by Pilirani Semu-Banda
Last Christmas Eve, just days before Hilary Clinton announced her intentions to run for the US presidency, a woman parliamentarian in Malawi, Loveness Gondwe, also indicated her intentions to run in the 2009 presidential elections in her small southern African country.
But Gondwe’s battle might end up being even more difficult than Clinton’s because she is already having an uphill battle right within her party, the Alliance for Democracy (Aford), where some members are rejecting her nomination and thus forcing her to fight for her candidacy in court.
The party’s trustees accepted Gondwe’s nomination to fill the position that fell vacant after the death of Aford president, Chakufwa Chihana, last June. Those rejecting Gondwe say they do not want her to be their leader because the former president was her father-in-law. The protestors say they do not want their party to be turned into some kind of a dynasty.
But apart from being the only politician in her party who has managed to maintain a seat in Parliament, after most of her colleagues lost theirs in an election in 2004, Gondwe has achieved rare political milestones, as she was the first woman ever to be elected to the post of First Deputy Speaker in the Malawi Parliament in 2003.
“I am the only one who is keeping my party alive and I deserve to be leader of Aford,” she said.
Gondwe claims that those not happy with her nomination are people who think that women cannot successfully hold decision-making positions.
“I am not going to step down; this party exists because of me. Most of those that are against my nomination have dumped the party before and have just returned because they want high positions. I am the only Member of Parliament in this party. They can never access party funding from the Institute for Multiparty Democracy if I decided to quit as a parliamentarian, since the party will have no representation in parliament,” said Gondwe.
She insists that she will not bow down to pressure, but her detractors want the issue to be resolved in the courts. The matter might therefore be far from resolved since the court processes in Malawi are usually lengthy.
The rejection of a woman presidential candidate is not a new phenomenon in Malawi; the country’s fearless human rights activist, Dr. Vera Chirwa, pulled out of the 2004 presidential race after she failed to solicit enough support from a cross-section of people.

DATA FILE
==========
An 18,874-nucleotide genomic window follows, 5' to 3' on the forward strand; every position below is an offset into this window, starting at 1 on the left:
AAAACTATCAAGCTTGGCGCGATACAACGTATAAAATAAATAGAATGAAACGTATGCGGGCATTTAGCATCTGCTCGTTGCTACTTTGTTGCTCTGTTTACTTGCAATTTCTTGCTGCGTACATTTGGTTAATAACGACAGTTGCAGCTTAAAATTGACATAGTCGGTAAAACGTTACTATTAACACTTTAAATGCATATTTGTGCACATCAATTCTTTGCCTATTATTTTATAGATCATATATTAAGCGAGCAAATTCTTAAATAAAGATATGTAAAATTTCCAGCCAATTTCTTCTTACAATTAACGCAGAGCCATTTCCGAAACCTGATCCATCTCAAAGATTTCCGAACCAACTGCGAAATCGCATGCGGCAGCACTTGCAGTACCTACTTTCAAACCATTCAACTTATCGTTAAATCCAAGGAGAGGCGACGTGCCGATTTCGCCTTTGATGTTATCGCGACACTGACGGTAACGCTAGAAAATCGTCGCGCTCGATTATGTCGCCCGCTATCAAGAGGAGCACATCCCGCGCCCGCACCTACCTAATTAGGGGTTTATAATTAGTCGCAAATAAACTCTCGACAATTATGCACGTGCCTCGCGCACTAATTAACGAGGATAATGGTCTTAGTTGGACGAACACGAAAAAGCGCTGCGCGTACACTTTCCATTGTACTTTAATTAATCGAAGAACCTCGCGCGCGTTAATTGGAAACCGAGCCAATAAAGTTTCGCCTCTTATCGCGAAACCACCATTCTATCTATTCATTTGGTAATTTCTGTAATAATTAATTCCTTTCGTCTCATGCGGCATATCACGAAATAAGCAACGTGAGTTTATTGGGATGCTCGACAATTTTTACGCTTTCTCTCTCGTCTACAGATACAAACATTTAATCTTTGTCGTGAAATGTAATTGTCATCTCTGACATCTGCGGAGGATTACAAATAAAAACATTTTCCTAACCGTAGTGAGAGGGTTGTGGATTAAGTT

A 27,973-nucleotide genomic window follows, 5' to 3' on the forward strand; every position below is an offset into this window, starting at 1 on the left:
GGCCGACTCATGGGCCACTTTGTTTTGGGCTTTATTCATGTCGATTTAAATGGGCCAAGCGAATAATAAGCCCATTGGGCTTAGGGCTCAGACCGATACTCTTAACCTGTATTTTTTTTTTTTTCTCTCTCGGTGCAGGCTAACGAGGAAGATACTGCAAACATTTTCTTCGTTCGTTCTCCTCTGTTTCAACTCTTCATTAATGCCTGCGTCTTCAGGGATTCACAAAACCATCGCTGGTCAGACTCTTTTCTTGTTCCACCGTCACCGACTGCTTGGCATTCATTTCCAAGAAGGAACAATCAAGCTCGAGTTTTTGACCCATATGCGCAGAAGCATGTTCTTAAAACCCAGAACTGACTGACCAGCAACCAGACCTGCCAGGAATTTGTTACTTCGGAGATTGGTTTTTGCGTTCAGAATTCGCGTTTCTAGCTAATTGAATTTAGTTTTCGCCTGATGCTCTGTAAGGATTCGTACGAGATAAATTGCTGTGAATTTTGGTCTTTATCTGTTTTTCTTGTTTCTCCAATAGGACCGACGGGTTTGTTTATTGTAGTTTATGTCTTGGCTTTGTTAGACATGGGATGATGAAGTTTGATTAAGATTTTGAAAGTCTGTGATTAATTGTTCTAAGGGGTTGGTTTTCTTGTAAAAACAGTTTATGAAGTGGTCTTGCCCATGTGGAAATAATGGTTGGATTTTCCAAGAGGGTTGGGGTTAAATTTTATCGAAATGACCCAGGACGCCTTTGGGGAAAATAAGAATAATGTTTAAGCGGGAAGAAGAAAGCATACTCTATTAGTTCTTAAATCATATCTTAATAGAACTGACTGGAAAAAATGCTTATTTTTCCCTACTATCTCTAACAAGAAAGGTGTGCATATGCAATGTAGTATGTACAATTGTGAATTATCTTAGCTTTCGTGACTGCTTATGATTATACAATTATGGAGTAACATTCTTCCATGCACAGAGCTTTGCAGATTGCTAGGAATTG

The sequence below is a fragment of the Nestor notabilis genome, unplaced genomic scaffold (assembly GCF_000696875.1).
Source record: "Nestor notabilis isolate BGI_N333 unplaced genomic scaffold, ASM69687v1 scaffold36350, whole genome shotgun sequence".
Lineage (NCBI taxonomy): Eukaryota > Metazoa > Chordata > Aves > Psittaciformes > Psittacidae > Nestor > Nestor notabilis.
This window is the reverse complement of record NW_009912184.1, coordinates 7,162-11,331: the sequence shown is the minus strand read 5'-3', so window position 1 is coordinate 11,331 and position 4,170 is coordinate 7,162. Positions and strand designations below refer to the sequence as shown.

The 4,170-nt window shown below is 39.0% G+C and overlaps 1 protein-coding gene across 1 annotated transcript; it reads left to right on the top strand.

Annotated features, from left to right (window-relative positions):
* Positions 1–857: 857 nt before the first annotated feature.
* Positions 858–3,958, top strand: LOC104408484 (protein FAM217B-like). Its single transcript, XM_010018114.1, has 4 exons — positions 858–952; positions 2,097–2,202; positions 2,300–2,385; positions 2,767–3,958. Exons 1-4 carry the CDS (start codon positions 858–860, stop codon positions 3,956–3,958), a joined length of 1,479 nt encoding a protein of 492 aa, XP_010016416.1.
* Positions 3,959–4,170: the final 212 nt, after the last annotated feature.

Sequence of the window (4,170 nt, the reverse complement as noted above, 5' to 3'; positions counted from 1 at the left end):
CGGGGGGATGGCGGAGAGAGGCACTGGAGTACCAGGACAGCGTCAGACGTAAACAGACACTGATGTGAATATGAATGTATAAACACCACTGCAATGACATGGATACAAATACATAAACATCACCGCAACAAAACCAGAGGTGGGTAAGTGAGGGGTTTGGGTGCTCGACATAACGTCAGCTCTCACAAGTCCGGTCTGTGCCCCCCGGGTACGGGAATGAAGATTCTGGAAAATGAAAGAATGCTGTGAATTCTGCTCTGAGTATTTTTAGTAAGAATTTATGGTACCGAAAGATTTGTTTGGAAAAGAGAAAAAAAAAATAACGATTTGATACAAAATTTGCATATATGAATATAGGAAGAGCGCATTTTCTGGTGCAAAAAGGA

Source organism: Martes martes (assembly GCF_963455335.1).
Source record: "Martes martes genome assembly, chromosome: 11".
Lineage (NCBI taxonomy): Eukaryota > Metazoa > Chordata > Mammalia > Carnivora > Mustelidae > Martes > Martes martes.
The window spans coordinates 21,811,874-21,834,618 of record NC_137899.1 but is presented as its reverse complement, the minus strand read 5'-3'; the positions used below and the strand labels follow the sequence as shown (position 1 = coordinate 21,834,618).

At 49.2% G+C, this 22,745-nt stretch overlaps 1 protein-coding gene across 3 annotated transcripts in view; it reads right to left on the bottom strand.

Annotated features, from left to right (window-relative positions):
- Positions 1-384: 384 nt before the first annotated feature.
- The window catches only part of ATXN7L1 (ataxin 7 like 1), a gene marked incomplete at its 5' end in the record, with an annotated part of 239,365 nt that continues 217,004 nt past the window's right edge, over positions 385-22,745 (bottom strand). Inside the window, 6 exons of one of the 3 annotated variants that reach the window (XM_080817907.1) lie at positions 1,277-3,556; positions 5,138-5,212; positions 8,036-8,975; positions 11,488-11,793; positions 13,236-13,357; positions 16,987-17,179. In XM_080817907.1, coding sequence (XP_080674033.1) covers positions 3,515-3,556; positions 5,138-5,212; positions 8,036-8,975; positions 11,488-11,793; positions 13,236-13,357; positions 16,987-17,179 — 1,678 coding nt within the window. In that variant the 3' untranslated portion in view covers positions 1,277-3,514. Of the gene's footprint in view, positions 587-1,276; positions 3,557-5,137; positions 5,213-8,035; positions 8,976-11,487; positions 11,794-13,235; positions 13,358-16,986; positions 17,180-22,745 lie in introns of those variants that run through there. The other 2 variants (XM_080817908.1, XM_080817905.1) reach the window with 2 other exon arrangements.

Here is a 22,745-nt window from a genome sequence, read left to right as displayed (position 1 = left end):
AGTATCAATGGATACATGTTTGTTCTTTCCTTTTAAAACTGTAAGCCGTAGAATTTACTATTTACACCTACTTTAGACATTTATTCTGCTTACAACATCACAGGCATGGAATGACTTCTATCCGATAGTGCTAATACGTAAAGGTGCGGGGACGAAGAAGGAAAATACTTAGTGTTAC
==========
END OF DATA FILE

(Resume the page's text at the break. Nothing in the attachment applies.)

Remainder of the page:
Dr. Chirwa failed to contain the challenges of being a female presidential candidate despite her eminence as a woman who participated actively in the fight against the dictatorship rule that dominated Malawi for 30 years. She was sentenced to death in 1981, together with her husband who died in prison, and only came out in 1993 with the dawn of democracy.
Human rights and gender activists in the country continue to rally support for women that are vying for decision-making positions, saying that with women constituting over 52 percent of the country’s population, the country could easily have a female president if all the female electorate voted for her.
Despite the fact that Malawian women outnumber men, the low percentage of female representation in decision-making positions continue to be an issue of concern; the country's 193-member Parliament only has 27 women, the cabinet only has 6 women out of 22 ministers, and one deputy minister out of 14. These statistics have not improved much since the country’s first round of democratic elections in 1994.
Statistics in civil service show an even worse scenario, with only five female permanent secretaries out of 51 total, only four women as judges out of 25 in the judiciary, and only three of the 16 Malawian diplomatic missions are headed by women.
This state of affairs could explain why political analysts say Malawi, just like many other African nations, is not ready for a female president. But Loveness Gondwe does not agree and she has vowed to fight on and prove both those fighting against her and the analysts wrong.